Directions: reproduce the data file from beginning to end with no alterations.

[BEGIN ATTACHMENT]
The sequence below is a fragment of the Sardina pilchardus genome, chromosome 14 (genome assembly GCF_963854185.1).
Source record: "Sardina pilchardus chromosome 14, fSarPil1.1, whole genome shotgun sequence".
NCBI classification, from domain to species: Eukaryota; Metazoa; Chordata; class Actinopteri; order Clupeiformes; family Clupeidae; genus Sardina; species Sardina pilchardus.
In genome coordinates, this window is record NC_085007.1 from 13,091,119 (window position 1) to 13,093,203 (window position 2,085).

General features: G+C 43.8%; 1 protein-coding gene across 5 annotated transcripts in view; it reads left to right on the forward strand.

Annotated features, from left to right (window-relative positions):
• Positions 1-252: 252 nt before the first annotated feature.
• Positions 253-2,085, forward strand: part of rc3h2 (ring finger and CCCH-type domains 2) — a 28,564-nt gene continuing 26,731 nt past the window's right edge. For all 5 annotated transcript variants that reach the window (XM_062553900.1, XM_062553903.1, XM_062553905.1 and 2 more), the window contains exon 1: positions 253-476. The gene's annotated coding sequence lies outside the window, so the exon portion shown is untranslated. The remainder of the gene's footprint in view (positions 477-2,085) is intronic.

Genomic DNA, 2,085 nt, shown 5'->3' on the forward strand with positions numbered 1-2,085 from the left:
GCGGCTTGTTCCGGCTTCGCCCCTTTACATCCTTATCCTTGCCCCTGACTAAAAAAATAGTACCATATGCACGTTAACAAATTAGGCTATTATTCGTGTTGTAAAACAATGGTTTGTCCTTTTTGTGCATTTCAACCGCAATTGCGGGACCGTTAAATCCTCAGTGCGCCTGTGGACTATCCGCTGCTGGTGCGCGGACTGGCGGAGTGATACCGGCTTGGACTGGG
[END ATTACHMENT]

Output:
The sequence below is a fragment of the Sardina pilchardus genome, chromosome 14 (genome assembly GCF_963854185.1).
Source record: "Sardina pilchardus chromosome 14, fSarPil1.1, whole genome shotgun sequence".
NCBI classification, from domain to species: Eukaryota; Metazoa; Chordata; class Actinopteri; order Clupeiformes; family Clupeidae; genus Sardina; species Sardina pilchardus.
In genome coordinates, this window is record NC_085007.1 from 13,091,119 (window position 1) to 13,093,203 (window position 2,085).

General features: G+C 43.8%; 1 protein-coding gene across 5 annotated transcripts in view; it reads left to right on the forward strand.

Annotated features, from left to right (window-relative positions):
• Positions 1-252: 252 nt before the first annotated feature.
• Positions 253-2,085, forward strand: part of rc3h2 (ring finger and CCCH-type domains 2) — a 28,564-nt gene continuing 26,731 nt past the window's right edge. For all 5 annotated transcript variants that reach the window (XM_062553900.1, XM_062553903.1, XM_062553905.1 and 2 more), the window contains exon 1: positions 253-476. The gene's annotated coding sequence lies outside the window, so the exon portion shown is untranslated. The remainder of the gene's footprint in view (positions 477-2,085) is intronic.

Genomic DNA, 2,085 nt, shown 5'->3' on the forward strand with positions numbered 1-2,085 from the left:
GCGGCTTGTTCCGGCTTCGCCCCTTTACATCCTTATCCTTGCCCCTGACTAAAAAAATAGTACCATATGCACGTTAACAAATTAGGCTATTATTCGTGTTGTAAAACAATGGTTTGTCCTTTTTGTGCATTTCAACCGCAATTGCGGGACCGTTAAATCCTCAGTGCGCCTGTGGACTATCCGCTGCTGGTGCGCGGACTGGCGGAGTGATACCGGCTTGGACTGGG